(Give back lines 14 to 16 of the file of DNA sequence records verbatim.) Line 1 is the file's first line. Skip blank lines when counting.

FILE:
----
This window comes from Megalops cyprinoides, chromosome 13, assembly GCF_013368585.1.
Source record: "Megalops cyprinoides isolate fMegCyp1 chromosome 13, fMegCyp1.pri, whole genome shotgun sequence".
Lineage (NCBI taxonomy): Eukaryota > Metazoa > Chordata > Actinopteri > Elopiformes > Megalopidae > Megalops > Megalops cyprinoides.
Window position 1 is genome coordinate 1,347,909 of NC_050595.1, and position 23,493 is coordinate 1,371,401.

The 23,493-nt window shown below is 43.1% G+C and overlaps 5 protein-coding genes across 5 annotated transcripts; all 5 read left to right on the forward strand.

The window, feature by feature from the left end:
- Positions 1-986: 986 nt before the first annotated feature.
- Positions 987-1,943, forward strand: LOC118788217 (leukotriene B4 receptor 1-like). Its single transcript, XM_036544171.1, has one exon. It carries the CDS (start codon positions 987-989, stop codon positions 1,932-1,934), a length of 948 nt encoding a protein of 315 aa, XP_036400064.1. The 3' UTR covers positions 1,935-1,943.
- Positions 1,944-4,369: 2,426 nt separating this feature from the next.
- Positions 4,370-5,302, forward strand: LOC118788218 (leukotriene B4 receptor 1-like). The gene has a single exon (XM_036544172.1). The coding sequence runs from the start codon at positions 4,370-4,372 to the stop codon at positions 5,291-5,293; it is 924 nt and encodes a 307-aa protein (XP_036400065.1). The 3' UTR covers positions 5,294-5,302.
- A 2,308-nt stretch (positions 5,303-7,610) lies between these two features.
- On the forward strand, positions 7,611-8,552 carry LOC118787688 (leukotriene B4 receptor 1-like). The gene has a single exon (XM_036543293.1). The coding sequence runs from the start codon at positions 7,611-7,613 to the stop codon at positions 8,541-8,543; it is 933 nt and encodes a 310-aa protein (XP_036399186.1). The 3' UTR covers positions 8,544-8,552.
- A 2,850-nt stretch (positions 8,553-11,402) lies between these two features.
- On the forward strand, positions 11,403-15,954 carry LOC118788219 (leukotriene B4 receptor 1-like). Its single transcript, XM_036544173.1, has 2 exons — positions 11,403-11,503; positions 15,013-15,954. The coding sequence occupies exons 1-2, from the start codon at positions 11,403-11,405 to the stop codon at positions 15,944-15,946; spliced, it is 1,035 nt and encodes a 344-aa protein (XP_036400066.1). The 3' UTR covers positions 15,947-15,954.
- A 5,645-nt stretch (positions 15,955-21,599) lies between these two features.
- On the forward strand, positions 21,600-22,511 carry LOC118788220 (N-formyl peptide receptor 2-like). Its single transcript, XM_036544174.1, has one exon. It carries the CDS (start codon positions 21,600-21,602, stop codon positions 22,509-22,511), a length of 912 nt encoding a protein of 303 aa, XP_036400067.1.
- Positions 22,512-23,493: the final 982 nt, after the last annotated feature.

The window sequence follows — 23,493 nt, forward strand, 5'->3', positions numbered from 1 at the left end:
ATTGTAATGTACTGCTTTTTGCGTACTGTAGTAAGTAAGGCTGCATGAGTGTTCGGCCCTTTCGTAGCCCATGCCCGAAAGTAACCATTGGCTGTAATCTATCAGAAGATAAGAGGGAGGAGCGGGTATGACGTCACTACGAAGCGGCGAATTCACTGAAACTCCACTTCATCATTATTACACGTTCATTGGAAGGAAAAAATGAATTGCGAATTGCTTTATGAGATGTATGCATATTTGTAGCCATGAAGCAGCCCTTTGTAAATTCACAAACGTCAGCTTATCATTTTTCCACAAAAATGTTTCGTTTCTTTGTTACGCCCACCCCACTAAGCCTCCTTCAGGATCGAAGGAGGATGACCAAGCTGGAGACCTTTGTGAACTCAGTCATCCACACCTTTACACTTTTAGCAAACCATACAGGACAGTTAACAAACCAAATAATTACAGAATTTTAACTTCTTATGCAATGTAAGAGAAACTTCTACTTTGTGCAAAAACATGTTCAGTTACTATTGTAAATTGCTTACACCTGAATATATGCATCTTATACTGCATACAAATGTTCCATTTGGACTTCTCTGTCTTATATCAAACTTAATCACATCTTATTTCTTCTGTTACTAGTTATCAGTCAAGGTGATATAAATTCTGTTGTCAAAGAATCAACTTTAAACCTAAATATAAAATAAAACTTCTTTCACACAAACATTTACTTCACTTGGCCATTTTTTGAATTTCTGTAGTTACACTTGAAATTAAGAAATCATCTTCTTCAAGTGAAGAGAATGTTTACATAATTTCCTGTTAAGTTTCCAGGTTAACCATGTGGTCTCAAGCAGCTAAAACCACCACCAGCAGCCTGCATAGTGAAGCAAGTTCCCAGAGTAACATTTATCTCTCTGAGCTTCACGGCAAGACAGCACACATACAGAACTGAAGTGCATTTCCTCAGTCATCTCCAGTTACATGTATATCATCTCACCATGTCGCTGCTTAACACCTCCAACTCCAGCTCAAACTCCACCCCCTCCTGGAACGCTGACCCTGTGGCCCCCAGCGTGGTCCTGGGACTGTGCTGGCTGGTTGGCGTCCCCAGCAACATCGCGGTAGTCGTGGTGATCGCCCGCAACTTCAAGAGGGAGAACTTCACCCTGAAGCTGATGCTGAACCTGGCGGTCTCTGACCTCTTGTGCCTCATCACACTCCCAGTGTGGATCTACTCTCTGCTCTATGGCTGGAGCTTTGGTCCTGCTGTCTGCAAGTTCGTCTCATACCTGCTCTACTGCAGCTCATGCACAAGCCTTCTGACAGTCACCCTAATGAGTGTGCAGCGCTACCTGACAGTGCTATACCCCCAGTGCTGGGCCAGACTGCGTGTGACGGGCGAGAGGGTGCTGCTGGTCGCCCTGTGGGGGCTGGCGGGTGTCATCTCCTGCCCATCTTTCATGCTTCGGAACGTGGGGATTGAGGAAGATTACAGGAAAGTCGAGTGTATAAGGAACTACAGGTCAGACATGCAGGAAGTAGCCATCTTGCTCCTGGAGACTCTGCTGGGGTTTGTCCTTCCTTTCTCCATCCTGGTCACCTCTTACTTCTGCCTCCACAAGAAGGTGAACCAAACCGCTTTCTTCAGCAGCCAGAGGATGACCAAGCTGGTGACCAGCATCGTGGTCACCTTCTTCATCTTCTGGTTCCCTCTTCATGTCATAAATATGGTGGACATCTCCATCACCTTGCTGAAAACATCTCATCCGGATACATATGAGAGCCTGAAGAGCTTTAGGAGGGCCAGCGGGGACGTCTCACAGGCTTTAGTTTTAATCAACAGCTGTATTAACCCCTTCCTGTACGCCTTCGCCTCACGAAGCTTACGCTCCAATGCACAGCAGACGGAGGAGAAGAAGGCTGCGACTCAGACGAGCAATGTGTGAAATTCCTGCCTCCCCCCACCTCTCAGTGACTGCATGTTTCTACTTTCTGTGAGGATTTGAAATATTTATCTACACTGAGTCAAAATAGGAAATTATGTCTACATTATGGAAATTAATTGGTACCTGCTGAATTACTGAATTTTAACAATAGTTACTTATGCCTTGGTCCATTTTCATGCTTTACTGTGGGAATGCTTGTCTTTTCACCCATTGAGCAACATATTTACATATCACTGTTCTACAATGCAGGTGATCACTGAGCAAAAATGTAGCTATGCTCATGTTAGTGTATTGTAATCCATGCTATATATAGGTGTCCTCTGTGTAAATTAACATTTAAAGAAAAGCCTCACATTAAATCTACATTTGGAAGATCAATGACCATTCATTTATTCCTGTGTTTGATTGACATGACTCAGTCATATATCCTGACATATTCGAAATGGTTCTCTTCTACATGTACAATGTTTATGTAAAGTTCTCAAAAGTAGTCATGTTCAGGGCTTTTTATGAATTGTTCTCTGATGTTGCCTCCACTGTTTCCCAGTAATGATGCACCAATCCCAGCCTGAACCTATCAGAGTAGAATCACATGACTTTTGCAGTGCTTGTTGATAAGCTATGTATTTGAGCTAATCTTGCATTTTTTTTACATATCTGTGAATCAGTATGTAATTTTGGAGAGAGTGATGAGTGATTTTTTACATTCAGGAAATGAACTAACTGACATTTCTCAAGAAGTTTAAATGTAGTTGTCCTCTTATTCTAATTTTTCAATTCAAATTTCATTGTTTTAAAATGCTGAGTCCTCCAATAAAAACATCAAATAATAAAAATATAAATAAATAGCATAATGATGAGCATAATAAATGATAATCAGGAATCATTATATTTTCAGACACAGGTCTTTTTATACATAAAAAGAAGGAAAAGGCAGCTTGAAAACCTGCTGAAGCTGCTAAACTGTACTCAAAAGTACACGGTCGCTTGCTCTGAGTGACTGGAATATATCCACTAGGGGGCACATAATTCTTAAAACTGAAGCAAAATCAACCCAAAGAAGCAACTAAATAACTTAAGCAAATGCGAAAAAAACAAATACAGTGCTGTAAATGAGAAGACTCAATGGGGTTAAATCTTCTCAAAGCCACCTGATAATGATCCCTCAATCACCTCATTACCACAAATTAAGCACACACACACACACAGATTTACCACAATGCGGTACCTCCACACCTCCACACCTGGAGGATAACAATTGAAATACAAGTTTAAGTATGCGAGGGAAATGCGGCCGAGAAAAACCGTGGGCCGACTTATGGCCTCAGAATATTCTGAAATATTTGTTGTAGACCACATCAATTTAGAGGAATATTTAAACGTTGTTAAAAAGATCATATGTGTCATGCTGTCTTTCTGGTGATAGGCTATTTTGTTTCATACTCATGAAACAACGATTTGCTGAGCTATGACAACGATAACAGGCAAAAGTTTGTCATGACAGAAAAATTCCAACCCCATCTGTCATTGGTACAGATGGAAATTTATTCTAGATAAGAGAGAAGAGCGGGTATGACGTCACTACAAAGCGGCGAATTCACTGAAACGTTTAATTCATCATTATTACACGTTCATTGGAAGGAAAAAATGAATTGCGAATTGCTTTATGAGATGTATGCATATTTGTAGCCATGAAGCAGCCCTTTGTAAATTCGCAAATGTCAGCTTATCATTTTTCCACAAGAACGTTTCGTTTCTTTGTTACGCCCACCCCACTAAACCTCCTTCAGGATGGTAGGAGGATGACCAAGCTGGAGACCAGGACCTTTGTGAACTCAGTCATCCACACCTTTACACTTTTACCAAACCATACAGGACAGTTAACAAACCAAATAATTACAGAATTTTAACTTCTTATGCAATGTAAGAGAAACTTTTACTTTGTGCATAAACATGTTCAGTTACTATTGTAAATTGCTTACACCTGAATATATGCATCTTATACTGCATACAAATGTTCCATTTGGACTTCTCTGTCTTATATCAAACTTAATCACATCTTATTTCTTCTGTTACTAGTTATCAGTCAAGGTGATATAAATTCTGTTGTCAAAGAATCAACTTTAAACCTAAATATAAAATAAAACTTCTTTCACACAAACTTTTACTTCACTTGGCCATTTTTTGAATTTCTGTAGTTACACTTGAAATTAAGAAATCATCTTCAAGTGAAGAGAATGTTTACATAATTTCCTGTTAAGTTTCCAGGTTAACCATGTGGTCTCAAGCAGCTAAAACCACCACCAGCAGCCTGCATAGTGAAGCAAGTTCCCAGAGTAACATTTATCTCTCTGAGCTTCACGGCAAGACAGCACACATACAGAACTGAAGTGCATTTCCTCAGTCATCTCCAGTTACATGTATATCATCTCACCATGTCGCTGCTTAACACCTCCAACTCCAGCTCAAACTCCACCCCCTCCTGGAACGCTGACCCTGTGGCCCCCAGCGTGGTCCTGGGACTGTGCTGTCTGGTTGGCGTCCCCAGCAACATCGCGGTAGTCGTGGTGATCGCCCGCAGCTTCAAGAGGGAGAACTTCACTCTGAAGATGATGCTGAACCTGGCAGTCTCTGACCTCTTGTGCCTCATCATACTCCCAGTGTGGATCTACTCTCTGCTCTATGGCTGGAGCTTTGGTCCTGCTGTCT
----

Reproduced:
- On the forward strand, positions 11,403-15,954 carry LOC118788219 (leukotriene B4 receptor 1-like). Its single transcript, XM_036544173.1, has 2 exons — positions 11,403-11,503; positions 15,013-15,954. The coding sequence occupies exons 1-2, from the start codon at positions 11,403-11,405 to the stop codon at positions 15,944-15,946; spliced, it is 1,035 nt and encodes a 344-aa protein (XP_036400066.1). The 3' UTR covers positions 15,947-15,954.
- A 5,645-nt stretch (positions 15,955-21,599) lies between these two features.
- On the forward strand, positions 21,600-22,511 carry LOC118788220 (N-formyl peptide receptor 2-like). Its single transcript, XM_036544174.1, has one exon. It carries the CDS (start codon positions 21,600-21,602, stop codon positions 22,509-22,511), a length of 912 nt encoding a protein of 303 aa, XP_036400067.1.